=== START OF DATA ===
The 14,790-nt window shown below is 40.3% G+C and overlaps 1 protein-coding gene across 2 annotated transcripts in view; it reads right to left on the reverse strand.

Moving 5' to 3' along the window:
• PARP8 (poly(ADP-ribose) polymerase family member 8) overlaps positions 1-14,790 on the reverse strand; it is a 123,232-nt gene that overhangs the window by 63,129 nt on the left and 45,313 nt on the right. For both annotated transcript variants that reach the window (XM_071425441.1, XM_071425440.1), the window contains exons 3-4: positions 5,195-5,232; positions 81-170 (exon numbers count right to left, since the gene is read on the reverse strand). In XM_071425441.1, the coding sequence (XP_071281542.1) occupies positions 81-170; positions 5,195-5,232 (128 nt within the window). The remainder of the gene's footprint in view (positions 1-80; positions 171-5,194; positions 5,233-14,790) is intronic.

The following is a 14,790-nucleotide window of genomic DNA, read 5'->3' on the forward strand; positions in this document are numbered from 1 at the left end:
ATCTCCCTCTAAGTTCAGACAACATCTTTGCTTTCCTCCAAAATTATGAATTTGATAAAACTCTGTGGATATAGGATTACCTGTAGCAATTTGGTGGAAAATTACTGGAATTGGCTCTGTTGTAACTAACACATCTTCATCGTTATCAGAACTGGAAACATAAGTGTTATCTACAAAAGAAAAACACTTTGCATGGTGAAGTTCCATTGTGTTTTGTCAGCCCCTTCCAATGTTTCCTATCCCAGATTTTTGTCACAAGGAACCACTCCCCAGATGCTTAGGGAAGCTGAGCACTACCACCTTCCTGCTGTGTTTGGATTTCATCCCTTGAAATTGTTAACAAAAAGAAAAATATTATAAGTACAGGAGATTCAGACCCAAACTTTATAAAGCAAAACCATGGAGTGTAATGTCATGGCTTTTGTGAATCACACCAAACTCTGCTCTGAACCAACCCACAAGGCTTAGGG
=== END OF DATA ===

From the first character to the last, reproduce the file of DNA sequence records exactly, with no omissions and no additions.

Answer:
The 14,790-nt window shown below is 40.3% G+C and overlaps 1 protein-coding gene across 2 annotated transcripts in view; it reads right to left on the reverse strand.

Moving 5' to 3' along the window:
• PARP8 (poly(ADP-ribose) polymerase family member 8) overlaps positions 1-14,790 on the reverse strand; it is a 123,232-nt gene that overhangs the window by 63,129 nt on the left and 45,313 nt on the right. For both annotated transcript variants that reach the window (XM_071425441.1, XM_071425440.1), the window contains exons 3-4: positions 5,195-5,232; positions 81-170 (exon numbers count right to left, since the gene is read on the reverse strand). In XM_071425441.1, the coding sequence (XP_071281542.1) occupies positions 81-170; positions 5,195-5,232 (128 nt within the window). The remainder of the gene's footprint in view (positions 1-80; positions 171-5,194; positions 5,233-14,790) is intronic.

The following is a 14,790-nucleotide window of genomic DNA, read 5'->3' on the forward strand; positions in this document are numbered from 1 at the left end:
ATCTCCCTCTAAGTTCAGACAACATCTTTGCTTTCCTCCAAAATTATGAATTTGATAAAACTCTGTGGATATAGGATTACCTGTAGCAATTTGGTGGAAAATTACTGGAATTGGCTCTGTTGTAACTAACACATCTTCATCGTTATCAGAACTGGAAACATAAGTGTTATCTACAAAAGAAAAACACTTTGCATGGTGAAGTTCCATTGTGTTTTGTCAGCCCCTTCCAATGTTTCCTATCCCAGATTTTTGTCACAAGGAACCACTCCCCAGATGCTTAGGGAAGCTGAGCACTACCACCTTCCTGCTGTGTTTGGATTTCATCCCTTGAAATTGTTAACAAAAAGAAAAATATTATAAGTACAGGAGATTCAGACCCAAACTTTATAAAGCAAAACCATGGAGTGTAATGTCATGGCTTTTGTGAATCACACCAAACTCTGCTCTGAACCAACCCACAAGGCTTAGGG